Weather Roulette in Pittsburgh
 

 

The 1986 Pittsburgh Marathon was held on May 18th. By the end of the race day, more than half of the 2,897 competitors had been treated for heat-related injuries. The story of this ill-fated event and of its subsequent  successful modifications should be studied by every event organizer.

It was not the intention of the 1986 Pittsburgh Marathon event organizers to run the race on May 18th. The runners had asked for a late April date, but the Boston Marathon is traditionally run on Patriot's Day, April 19th, and many marathoners will not race again for at least 2 weeks after a marathon. In order to attract an elite field, a May race date was felt to be mandatory. The first Sunday in May was Greek Orthodox Easter, and the second Sunday in May was Mother's Day. This left the 3rd Sunday in May as the (apparent) earliest available date.

Stuck with May 18th, the event organizers then needed to decide on a race starting time. About 2,500 volunteers were needed to staff the race. It was not felt that the race staff could  be mustered at 4 am to allow for an early morning start. A noon starting time was objected to by the runners as likely to be too hot. Churches along the race route were afraid that the race would distract from their worship and impede traffic flow to services. Finally, the mayor of Pittsburgh told the organizers, in effect, that they could start the race at 10:30 am or not at all.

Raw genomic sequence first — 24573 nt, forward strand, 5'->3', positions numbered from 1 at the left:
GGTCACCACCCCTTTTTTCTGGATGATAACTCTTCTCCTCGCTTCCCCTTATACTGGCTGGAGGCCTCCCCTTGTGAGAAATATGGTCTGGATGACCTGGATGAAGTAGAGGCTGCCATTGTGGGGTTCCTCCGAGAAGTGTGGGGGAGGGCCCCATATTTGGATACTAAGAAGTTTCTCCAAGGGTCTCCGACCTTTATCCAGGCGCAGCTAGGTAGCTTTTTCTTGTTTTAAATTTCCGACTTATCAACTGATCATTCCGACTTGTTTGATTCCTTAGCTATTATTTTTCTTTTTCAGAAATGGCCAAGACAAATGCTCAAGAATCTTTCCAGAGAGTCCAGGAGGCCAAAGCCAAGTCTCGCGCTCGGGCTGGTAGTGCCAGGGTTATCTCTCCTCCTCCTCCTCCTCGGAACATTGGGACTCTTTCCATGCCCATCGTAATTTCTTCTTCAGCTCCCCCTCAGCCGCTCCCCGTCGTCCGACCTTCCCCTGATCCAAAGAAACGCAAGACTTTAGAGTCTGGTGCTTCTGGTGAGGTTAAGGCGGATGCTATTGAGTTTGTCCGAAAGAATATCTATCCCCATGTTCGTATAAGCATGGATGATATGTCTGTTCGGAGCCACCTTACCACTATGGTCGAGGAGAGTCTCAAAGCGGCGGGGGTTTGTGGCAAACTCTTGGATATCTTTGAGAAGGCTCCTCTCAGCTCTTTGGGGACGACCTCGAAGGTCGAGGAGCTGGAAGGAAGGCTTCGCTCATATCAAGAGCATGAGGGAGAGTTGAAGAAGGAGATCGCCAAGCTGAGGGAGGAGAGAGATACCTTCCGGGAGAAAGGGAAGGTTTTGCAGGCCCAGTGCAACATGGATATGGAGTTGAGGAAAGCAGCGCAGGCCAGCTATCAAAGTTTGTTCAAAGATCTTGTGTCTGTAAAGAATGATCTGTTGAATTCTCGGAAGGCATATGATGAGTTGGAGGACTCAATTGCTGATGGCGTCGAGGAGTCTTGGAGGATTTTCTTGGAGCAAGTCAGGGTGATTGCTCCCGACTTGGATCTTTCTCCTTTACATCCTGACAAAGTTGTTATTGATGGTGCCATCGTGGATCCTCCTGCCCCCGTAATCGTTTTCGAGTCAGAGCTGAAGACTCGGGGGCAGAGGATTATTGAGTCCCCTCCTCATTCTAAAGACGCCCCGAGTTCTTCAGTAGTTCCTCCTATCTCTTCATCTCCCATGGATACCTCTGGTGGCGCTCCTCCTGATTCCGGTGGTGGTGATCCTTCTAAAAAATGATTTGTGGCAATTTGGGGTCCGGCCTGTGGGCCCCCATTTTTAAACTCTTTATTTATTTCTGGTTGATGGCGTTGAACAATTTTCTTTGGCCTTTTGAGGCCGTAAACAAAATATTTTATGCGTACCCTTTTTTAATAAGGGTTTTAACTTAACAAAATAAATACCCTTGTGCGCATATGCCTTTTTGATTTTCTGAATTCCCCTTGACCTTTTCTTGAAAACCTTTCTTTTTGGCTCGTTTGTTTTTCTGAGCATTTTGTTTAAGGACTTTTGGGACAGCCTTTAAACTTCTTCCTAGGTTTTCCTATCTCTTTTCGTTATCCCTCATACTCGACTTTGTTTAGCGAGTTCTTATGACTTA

If this selection process seems very odd, it is only fair to point out that the 1985 Pittsburgh Marathon had been an inaugural event. By the following year, there were still many organizational/community issues in evolution.

Here is the heat index chart for May 18th, 1986 (striped bars) together with the 1961-1990 hourly high, average and low heat index values:

Pittsburgh PA-May 18-heat index - 1986 vs 1961-1990gif.gif (9749 bytes)

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